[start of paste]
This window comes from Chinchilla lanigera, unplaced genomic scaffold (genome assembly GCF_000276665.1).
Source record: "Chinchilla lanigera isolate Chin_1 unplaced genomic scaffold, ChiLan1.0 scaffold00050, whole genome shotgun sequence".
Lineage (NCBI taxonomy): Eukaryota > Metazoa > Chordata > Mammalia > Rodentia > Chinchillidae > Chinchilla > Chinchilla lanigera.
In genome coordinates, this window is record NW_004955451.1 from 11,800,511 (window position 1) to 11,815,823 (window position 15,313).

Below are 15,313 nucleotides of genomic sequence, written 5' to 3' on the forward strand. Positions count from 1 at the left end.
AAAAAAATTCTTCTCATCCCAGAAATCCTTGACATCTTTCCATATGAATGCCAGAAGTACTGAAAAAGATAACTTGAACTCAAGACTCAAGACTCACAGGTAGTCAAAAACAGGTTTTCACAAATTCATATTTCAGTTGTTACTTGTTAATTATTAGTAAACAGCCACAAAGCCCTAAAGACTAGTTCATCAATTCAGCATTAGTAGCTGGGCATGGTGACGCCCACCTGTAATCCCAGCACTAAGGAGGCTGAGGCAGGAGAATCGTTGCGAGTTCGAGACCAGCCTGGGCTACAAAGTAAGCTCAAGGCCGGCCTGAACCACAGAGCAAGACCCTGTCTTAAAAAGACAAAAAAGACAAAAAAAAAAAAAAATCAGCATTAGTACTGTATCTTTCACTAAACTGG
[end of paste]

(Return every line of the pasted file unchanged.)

This window comes from Chinchilla lanigera, unplaced genomic scaffold (genome assembly GCF_000276665.1).
Source record: "Chinchilla lanigera isolate Chin_1 unplaced genomic scaffold, ChiLan1.0 scaffold00050, whole genome shotgun sequence".
Lineage (NCBI taxonomy): Eukaryota > Metazoa > Chordata > Mammalia > Rodentia > Chinchillidae > Chinchilla > Chinchilla lanigera.
In genome coordinates, this window is record NW_004955451.1 from 11,800,511 (window position 1) to 11,815,823 (window position 15,313).

Below are 15,313 nucleotides of genomic sequence, written 5' to 3' on the forward strand. Positions count from 1 at the left end.
AAAAAAATTCTTCTCATCCCAGAAATCCTTGACATCTTTCCATATGAATGCCAGAAGTACTGAAAAAGATAACTTGAACTCAAGACTCAAGACTCACAGGTAGTCAAAAACAGGTTTTCACAAATTCATATTTCAGTTGTTACTTGTTAATTATTAGTAAACAGCCACAAAGCCCTAAAGACTAGTTCATCAATTCAGCATTAGTAGCTGGGCATGGTGACGCCCACCTGTAATCCCAGCACTAAGGAGGCTGAGGCAGGAGAATCGTTGCGAGTTCGAGACCAGCCTGGGCTACAAAGTAAGCTCAAGGCCGGCCTGAACCACAGAGCAAGACCCTGTCTTAAAAAGACAAAAAAGACAAAAAAAAAAAAAAATCAGCATTAGTACTGTATCTTTCACTAAACTGG